It's OK to be real (in marketing)

by Marijke Vissers - July 03, 2015

A couple of weeks ago I stumbled upon Emily McDowell’s ‘Empathy Cards’, emotionally direct greeting cards for people suffering from cancer or a chronic illness, or going through another hardship. They’re designed to help friends and family connect with their loved ones instead of making them feel lonely and isolated. And what’s the reason for their popularity? Their realness.

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But what does this have to do with marketing? Well, everything! It’s becoming increasingly difficult to connect with your customers every day. They’re tired of hearing the same old sugarcoated messages decorated with cherries on top. According to Y&R’s Sandy Thompson the only way to get their attention is to forget perfection. Dismiss your unicorns, shut down the rainbow factory and get down to business. Perfection is boring. Things get more interesting the less perfect they are.

How can you get things to be more interesting? We’ve already introduced you to Brand Tensity, the seemingly contradictory characteristics that make a brand or person uniquely attractive. That’s why we connected the magic first moments of a young child with something rather painful as vaccinations for GSK.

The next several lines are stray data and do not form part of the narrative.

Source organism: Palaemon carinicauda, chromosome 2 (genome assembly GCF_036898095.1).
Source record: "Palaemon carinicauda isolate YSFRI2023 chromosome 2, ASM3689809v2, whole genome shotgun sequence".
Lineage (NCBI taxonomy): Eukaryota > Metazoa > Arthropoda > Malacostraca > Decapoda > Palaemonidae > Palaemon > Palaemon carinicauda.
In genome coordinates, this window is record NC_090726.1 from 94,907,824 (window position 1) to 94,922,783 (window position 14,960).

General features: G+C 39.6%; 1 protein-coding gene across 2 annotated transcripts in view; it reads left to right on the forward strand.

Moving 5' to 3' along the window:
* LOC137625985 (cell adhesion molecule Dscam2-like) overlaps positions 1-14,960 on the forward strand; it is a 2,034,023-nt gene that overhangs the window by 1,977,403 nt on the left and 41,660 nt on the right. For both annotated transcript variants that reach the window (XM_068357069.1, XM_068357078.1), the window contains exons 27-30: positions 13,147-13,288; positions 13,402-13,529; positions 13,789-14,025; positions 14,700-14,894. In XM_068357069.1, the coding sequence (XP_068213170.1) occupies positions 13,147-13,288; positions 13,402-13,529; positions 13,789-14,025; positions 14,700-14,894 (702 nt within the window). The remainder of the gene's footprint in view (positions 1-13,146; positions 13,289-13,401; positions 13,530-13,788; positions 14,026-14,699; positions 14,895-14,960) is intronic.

That’s all well and good, but how can you apply this to brands? Sandy Thompson has a few pointers:

  • Discover your brand vulnerabilities and embrace them;

  • You don’t have to re-invent yourself but evolve! Change is not only acceptable, but interesting;

  • Surprise and delight, not confirm and contain;

  • Embrace future possibilities and forget past certainties;

  • Let your customers engage with your brand. Generate conversation by creating something to talk about and give them the power to make their own decisions instead of selling them a vague and impersonal idea;

  • Embrace inexperience, step out of your comfort zone;

  • Put your sacred cows on the table, only then will you understand the real role they play in solving or hindering the brand’s problem.

How are you going to embrace perfucktion and live tensity?

Marijke Vissers

Content and social marketeer